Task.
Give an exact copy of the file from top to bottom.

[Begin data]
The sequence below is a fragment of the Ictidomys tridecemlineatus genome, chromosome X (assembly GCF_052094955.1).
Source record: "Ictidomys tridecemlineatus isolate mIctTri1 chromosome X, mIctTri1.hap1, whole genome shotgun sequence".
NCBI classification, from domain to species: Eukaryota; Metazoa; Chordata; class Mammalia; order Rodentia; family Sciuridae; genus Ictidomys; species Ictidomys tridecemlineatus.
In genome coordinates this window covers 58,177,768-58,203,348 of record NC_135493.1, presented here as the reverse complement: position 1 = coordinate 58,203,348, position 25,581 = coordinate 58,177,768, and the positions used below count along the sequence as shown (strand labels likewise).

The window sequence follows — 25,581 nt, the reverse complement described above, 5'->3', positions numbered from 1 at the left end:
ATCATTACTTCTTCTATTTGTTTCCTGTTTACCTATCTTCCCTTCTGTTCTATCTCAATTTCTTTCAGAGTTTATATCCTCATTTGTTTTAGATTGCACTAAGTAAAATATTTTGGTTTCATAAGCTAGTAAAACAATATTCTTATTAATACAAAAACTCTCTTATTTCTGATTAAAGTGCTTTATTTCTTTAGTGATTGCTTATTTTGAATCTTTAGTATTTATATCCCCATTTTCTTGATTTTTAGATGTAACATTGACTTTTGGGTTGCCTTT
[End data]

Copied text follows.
The sequence below is a fragment of the Ictidomys tridecemlineatus genome, chromosome X (assembly GCF_052094955.1).
Source record: "Ictidomys tridecemlineatus isolate mIctTri1 chromosome X, mIctTri1.hap1, whole genome shotgun sequence".
NCBI classification, from domain to species: Eukaryota; Metazoa; Chordata; class Mammalia; order Rodentia; family Sciuridae; genus Ictidomys; species Ictidomys tridecemlineatus.
In genome coordinates this window covers 58,177,768-58,203,348 of record NC_135493.1, presented here as the reverse complement: position 1 = coordinate 58,203,348, position 25,581 = coordinate 58,177,768, and the positions used below count along the sequence as shown (strand labels likewise).

The window sequence follows — 25,581 nt, the reverse complement described above, 5'->3', positions numbered from 1 at the left end:
ATCATTACTTCTTCTATTTGTTTCCTGTTTACCTATCTTCCCTTCTGTTCTATCTCAATTTCTTTCAGAGTTTATATCCTCATTTGTTTTAGATTGCACTAAGTAAAATATTTTGGTTTCATAAGCTAGTAAAACAATATTCTTATTAATACAAAAACTCTCTTATTTCTGATTAAAGTGCTTTATTTCTTTAGTGATTGCTTATTTTGAATCTTTAGTATTTATATCCCCATTTTCTTGATTTTTAGATGTAACATTGACTTTTGGGTTGCCTTT